Keeping Worms at Bay

Today’s deworming strategies target horses’ specific parasite loads while minimizing the development of dewormer resistance.

Maria Dryfhout/

How important is controlling internal parasites? The American Association of Equine Practitioners says it’s probably second in importance only to providing your horse with clean, plentiful water and high-quality feed. Worms can rob your horse of valuable nutrients, damage his internal organs, even cause colic and death. That’s why paying close attention to your deworming program is critical.

Deworming That Works

The current best advice is to deworm based on results of fecal egg counts (see below) rather than on an every-other-month rotation. This helps you avoid overusing specific dewormers, which in turn staves off development of the parasite resistance we’ve seen in recent years.

Work with your regular veterinarian to devise a deworming program for your horses. He or she can assess fecal egg counts to help you tell which dewormers will be most effective at your property, how often deworming is needed, and how to target programs for specific horses.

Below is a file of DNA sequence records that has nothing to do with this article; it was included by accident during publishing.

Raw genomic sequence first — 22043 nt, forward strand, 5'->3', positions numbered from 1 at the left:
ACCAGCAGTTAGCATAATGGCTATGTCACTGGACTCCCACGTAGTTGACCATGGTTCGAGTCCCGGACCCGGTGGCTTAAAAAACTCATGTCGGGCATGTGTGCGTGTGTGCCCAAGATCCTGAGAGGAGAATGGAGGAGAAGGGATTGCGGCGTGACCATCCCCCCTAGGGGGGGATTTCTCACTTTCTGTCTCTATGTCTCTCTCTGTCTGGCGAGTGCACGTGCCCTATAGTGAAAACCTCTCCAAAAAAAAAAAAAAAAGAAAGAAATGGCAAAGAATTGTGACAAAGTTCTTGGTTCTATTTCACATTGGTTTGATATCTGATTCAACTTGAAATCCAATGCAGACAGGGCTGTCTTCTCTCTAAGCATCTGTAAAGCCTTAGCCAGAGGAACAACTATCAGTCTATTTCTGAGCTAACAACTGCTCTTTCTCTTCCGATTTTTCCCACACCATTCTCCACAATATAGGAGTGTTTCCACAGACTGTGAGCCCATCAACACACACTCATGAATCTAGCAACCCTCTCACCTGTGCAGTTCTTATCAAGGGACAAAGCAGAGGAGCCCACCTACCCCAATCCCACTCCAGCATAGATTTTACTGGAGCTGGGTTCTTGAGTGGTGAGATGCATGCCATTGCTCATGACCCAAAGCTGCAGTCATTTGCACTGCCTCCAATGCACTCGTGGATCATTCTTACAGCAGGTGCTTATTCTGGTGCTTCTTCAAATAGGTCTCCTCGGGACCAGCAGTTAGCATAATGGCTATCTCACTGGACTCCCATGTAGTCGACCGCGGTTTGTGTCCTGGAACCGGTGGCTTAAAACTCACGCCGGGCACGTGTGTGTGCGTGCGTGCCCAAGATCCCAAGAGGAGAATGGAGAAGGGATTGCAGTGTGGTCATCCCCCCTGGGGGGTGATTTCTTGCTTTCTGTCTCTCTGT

What Else You Can Do

Keeping your horses safe from parasites involves more than just deworming plans, however. It also helps if you:

• Avoid overgrazing your pastures (this cuts down on the ingestion of parasite eggs).

• Pick up and dispose of manure regularly (and compost it before spreading on pastures being grazed).

• Mow and harrow pastures to break up manure piles, exposing and drying out parasite larvae.

• If feasible, rotate your pastures by allowing sheep or cattle to graze them (this interrupts the life cycles of equine parasites).

• Avoid feeding your horses hay or grain directly on the ground.

• Remove bot-fly eggs regularly from your horses’ haircoats, especially around the legs, chest, and belly.

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